I'm new to Willa Cather, always meant to but never seem to have got around to her. I knew of the rift in her friendship with Dorothy Canfield Fisher after my DCF reading trail last year but not a lot more so this is where Elaine Showalter's A Jury of Her Peers is now regularly earning its keep. Something now tells me that My Ántonia may have been a good book to start with for its semi-autobiographical content.
Know Nebraska life and I sense I start to know Willa Cather and for anyone like me who doesn't quite know, to the exact latitude, where it is...
'I was entirely happy. Perhaps we feel like that when we die and become a part of something entire, whether it is sun or air, or goodness and knowledge. At any rate, that is happiness; to be dissolved into something complete and great. When it comes to one, it comes as naturally as sleep.'
Through the eyes of Jim Burden, looking back on his own life and Ántonia 's from the moment they both arrive on the prairies from afar. Ántonia Shimerda as a fourteen-year old immigrant with her family from Bohemia, Jim as a ten-year old orphan, on his way to live with his farming grandparents and reading the Life of Jesse James on the train from Virginia .
'the only thing very noticeable about Nebraska was that it was still, all day long, Nebraska.'
Jim and Ántonia may grow up in the same environment but their homes are vastly different. One most likely to generate warmth, happiness and an adult with a clear sense of all this, the other more inclined to sorrow and hardship, and as I read on and Jim and Ántonia's childhood friendship moves into an adult companionship, I readily sensed the point A.S.Byatt makes in her chapter on Willa Cather in her book of selected writings Passions of the Mind.
'She wove prose like a huge intricate cloth, covered with local detail, yet flowing in large loops and coils and connections.'
A.S.Byatt elaborates on the whole notion of the university educated Willa Cather, with her formidable intellect, turning her literary attentions to the
'new unformed or formless American subjects, the settlers and pioneers with their unrecorded lives and their diverse heritages.'
A.S.Byatt then pointed me towards another book gathering shelf-dust, Literary Women by Ellen Moers, wherein Willa Cather gets a good airing and for me, a newcomer to the prairie, this jumped out at me,
'Cather's greatness resides not in her womanliness as a writer but in the bardic role she played in the history of the prairie land. "The history of every country begins in the heart of a man or a woman" : no line she wrote can more justly be quoted in tribute to her work.'
Early in the book, so hardly a spoiler, it is revealed that Jim is writing this account having just made contact with Ántonia again after a gap of many years. Jim is the youngest and the dilemma is will Ántonia always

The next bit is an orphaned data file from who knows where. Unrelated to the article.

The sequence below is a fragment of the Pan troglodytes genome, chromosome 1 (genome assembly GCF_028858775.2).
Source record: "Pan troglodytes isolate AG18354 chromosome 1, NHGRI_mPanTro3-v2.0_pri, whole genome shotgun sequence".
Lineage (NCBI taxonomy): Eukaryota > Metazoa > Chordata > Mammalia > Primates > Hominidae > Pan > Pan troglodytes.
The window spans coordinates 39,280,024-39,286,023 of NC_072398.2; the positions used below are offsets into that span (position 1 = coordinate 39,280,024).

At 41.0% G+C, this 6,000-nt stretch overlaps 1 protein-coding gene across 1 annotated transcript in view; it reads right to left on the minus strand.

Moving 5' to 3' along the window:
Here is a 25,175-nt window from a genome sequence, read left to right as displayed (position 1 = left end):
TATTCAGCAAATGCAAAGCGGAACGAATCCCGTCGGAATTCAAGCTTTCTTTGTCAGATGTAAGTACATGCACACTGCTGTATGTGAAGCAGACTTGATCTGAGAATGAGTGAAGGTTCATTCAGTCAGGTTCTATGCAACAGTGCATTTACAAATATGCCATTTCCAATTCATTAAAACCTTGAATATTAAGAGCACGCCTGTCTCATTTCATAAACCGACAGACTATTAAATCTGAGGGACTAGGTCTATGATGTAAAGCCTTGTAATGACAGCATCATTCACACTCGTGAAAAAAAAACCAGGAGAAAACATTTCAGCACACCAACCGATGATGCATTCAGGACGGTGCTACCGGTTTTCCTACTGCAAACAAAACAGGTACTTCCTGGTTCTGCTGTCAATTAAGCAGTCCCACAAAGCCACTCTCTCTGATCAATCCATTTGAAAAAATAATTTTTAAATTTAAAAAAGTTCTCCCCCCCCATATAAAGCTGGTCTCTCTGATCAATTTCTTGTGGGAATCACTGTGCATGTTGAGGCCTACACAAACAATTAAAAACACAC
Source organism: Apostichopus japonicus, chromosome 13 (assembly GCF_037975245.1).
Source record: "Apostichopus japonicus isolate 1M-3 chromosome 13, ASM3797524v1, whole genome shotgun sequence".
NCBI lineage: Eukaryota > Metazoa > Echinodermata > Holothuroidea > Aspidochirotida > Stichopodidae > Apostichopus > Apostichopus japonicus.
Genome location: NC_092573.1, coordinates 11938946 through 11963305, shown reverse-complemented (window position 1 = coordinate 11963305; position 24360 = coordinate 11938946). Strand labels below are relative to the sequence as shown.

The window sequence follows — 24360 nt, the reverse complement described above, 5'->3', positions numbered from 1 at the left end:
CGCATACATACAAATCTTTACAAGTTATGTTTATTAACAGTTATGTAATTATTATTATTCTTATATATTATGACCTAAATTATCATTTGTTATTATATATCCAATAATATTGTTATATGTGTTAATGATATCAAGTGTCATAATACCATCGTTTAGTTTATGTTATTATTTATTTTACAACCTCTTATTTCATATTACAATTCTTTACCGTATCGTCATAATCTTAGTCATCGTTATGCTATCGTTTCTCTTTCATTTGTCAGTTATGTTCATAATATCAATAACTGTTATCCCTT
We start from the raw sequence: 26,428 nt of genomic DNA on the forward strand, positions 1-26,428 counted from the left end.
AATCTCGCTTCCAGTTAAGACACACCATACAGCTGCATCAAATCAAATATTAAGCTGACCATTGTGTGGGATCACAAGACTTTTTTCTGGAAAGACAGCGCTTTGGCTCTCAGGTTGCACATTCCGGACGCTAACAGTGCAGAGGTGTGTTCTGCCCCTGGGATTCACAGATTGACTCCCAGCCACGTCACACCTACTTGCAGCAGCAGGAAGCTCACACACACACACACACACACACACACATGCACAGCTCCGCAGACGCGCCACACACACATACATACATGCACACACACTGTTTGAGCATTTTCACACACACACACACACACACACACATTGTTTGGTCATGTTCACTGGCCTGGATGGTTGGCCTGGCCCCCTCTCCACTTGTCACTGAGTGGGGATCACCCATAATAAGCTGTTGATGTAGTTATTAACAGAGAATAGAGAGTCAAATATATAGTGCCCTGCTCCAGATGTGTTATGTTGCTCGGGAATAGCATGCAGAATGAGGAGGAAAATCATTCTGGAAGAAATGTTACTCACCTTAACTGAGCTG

see him as a child and I don't want to give away an ounce more
plot, which slightly limits what I can say, but if you haven't read the
book I don't want to spoil those moments of wondering that might happen for you, as they happened for me.
What I can say is that everyone will have their own versions of happiness, their own definitions and Willa Cather left this reader in little doubt as to whose was greater by the end of the book and in terms of possession, who does the Ántonia of My Ántonia truly belong to?
There are plenty of choices to consider.
It is all a beautifully elegiac tribute to people and relationships, the joys and tragedies often dealt with quite matter-of-factly, as they had to be in this harsh landscape pioneered just a few years earlier. Assumptions are nicely subvertes and all life is captured, pickled and preserved here, births, deaths, suicides, knitted socks as gifts and a Christmas scene which deserves to go in anyone's personal anthology of must-read Christmas extracts.
as Grandfather gently intones the Christmas day readings and prayers for his snowbound family you can feel the atmosphere
'He had the gift of simple and moving expression. Because he talked so little, his words had a peculiar force; they were not worn dull from constant use.'
Along with Betjeman's 'The bells of waiting Advent ring, the tortoise stove is lit again,' and that lovely carol singing chapter in Under the Greenwood Tree, and Little Women's 'Christmas won't be Christmas without any presents, grumbled Jo, lying on the rug', chapter XI of My Ántonia is a winner.
So what will my verdict be for The Reader?
I can give it anything from 5* 'one of the best books I've read' to 0* 'don't bother'. but sorry, that would all be telling, they've already been kind enough to let me give the game away about which book it will be, you'll have to wait until the next edition of the magazine to find out the rest.
Scroll down to the next post for the chance to win one of six copies of My Ántonia, if like me you haven't read it you might not want to miss it and my thanks to The Reader for finally ensuring that I didn't.